BRIDGEPORT — The group of neighborhood activists that fought for years to bring back the 31st Street bus are going to battle once again.
On Monday night, members of the Bridgeport Alliance and the Coalition for a Better Chinese American Community met with Ald. Patrick D. Thompson (11th) and asked him to sign a letter to Chicago Transit Authority President Dorval Carter and the CTA Board requesting that transportation bosses fix major problems with the 31st Street bus pilot program before its September return.
“Early this May, our rejoicing turned to frustration,” the letter says.
The CTA Board in May voted to revive both the No. 11 bus on Lincoln Avenue, set to start on June 20, and the No. 31 bus, slated to begin in September.
But the terms of the pilot program unsettled those most excited about its return.
During a six-month pilot program, the No. 31 bus will run every 30 minutes from 10 a.m.-7 p.m. between Ashland and King Drive.
When route advocates fought to bring back the bus, they asked for yearlong pilot program, service to 31st Street beach and early morning hours to give neighborhood folks a public transportation option to get to work.
“What we assumed was a win now seemed to be set up for our pilot to fail. There is no fair shot," the letter says. “Getting to temple and church? To the nightlife? It was announced the route would not run on weekends of after 7 p.m. Getting to school, to work, to morning Mass, to a morning doctor’s appointment? The route as announced will get us to none of these, as it does not begin until late morning.”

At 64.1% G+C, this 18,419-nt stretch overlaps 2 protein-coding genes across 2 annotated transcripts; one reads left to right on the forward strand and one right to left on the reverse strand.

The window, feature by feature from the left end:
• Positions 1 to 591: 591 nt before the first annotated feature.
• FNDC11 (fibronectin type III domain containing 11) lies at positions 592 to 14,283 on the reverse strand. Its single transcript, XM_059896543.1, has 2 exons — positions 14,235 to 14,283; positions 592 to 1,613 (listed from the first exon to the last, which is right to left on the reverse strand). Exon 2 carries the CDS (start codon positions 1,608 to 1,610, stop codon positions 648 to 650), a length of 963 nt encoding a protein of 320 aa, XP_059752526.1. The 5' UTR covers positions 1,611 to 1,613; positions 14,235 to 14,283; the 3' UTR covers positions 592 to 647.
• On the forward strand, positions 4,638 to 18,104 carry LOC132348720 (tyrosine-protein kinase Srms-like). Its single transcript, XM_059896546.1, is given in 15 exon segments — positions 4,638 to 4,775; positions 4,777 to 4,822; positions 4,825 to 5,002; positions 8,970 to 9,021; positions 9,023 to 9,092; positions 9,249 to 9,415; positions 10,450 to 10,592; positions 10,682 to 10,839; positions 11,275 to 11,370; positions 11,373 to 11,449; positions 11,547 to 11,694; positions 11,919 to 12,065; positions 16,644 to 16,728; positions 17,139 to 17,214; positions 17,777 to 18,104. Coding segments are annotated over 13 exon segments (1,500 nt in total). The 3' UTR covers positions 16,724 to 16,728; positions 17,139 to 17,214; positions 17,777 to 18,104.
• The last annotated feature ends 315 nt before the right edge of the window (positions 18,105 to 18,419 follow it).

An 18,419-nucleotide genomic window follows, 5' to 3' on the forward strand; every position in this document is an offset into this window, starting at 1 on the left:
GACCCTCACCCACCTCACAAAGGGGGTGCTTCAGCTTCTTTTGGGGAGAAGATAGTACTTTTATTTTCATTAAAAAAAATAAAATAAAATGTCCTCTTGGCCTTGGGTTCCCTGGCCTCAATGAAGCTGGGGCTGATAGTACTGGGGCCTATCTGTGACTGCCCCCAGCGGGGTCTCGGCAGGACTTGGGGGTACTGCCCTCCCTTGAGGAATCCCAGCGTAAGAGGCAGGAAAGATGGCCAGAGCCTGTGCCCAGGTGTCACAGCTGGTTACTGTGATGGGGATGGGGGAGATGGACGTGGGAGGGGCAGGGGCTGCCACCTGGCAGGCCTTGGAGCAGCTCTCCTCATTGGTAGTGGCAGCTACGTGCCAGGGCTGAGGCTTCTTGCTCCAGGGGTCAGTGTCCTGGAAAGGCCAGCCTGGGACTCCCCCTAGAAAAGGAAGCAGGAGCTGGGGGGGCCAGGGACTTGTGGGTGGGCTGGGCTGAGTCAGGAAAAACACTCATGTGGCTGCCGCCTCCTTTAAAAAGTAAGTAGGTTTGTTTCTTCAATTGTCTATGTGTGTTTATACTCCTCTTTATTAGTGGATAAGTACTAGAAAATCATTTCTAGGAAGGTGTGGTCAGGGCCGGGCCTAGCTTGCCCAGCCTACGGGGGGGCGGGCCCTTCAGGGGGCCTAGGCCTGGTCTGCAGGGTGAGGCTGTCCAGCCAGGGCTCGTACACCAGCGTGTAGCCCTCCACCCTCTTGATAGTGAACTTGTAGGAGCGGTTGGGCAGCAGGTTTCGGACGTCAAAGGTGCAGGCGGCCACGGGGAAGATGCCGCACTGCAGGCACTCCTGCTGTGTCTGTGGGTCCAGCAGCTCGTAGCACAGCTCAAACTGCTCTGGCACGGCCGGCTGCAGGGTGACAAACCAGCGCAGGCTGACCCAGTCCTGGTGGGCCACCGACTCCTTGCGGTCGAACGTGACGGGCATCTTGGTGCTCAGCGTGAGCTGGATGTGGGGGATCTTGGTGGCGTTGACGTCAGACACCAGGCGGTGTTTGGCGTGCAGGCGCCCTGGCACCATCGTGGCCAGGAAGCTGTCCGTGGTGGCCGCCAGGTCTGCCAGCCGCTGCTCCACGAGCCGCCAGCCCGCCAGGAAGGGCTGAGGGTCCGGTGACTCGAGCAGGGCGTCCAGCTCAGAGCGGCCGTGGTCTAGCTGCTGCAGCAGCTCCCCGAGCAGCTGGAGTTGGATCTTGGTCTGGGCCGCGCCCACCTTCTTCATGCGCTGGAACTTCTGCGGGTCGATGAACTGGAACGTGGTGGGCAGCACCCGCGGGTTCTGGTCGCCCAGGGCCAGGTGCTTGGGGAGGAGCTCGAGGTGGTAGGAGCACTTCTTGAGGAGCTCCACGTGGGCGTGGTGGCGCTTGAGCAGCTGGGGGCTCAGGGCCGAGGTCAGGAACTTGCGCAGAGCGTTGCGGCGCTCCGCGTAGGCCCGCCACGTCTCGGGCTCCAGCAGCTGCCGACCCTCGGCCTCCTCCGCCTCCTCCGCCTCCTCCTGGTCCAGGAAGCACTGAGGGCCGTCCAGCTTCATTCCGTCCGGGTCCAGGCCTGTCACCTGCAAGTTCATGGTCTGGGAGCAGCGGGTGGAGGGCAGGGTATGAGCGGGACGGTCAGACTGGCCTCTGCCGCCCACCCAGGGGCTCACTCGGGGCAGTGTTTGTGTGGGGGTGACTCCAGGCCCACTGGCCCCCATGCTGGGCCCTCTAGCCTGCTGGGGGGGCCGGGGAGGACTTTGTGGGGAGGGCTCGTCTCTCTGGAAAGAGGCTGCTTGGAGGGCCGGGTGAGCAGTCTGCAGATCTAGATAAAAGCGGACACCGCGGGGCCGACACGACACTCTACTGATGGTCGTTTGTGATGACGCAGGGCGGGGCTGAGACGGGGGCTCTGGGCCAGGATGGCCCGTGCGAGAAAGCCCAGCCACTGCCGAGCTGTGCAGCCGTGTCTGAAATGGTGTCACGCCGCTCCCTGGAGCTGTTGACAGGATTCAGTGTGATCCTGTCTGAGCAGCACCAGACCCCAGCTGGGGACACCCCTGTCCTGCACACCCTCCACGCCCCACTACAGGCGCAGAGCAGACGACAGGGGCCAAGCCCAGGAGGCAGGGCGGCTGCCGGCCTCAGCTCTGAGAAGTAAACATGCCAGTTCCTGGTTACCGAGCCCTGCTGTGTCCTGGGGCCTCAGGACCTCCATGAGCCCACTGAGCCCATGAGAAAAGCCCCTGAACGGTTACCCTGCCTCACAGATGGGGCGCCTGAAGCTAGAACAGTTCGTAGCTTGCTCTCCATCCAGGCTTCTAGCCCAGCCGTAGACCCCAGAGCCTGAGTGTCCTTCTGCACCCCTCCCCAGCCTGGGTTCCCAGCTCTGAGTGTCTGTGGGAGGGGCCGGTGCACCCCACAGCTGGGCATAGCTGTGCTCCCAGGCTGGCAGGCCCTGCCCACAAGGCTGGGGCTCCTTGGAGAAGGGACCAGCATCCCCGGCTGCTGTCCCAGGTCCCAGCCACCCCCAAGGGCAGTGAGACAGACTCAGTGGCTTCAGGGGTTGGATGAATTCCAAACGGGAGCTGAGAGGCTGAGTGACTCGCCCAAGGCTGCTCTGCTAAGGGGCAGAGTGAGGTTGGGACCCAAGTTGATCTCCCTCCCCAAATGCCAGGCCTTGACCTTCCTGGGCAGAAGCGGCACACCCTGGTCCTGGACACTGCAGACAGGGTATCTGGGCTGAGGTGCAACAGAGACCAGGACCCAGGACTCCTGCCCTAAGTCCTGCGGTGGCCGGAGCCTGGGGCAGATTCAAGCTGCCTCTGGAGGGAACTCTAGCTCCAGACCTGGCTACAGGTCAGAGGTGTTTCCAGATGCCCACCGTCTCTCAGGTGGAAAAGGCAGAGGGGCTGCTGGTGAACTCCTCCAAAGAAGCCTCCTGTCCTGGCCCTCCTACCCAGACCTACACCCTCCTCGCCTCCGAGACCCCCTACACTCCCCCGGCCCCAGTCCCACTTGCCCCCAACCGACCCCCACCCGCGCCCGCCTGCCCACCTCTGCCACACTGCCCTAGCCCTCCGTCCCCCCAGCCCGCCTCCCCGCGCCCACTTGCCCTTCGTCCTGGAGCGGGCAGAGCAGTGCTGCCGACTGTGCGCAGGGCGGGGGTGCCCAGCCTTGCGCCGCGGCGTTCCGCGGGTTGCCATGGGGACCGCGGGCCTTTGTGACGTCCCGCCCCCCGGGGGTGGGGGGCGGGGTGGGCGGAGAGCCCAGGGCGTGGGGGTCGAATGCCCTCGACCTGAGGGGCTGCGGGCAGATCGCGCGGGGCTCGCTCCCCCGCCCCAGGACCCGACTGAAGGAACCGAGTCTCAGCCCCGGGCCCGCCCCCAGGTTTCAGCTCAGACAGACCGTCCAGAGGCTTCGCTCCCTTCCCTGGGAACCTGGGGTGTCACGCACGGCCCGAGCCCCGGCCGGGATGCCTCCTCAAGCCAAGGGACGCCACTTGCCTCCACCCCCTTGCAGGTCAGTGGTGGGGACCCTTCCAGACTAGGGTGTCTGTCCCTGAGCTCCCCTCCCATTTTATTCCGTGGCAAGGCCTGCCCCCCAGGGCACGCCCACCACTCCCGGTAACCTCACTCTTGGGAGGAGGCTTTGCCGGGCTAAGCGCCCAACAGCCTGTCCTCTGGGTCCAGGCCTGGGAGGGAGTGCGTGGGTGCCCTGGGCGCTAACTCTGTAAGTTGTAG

CTA officials say they will move forward with the planned route and services hours. Throughout the program, they'll collect feedback from from riders and then determine if a change needs to be made.
"Anything is possible, but right now we're going to try the hours that we've announced," said Tammy Chase, the CTA's director of communications.
The CTA axed the 31st Street route in 1997 because of low ridership, and neighborhood activists have fought for its reinstatement ever since.
Thompson did not reply to a request to be interviewed for this story and comment on whether or not he plans to sign the letter.
“We are writing you,” the letter says, “requesting that you right this wrong, to keep your promises.”
The group plans to mail the letter and deliver it in person at the next CTA Board meeting at 10 a.m. July 13
At a recent community meeting, David Berman, a spokesman from the CTA’s Service Planning Department, said there’s a lot of wiggle room to convince the CTA to change the No. 31 bus service hours.
“This is a dynamic process,” Berman said. “Our board has approved the six-month pilot, but that doesn’t mean we can’t extend it, that doesn’t mean the hours can’t be extended. When it comes down to it, this is supportive of the community. My salary is paid by the community.”
Read the full letter below:
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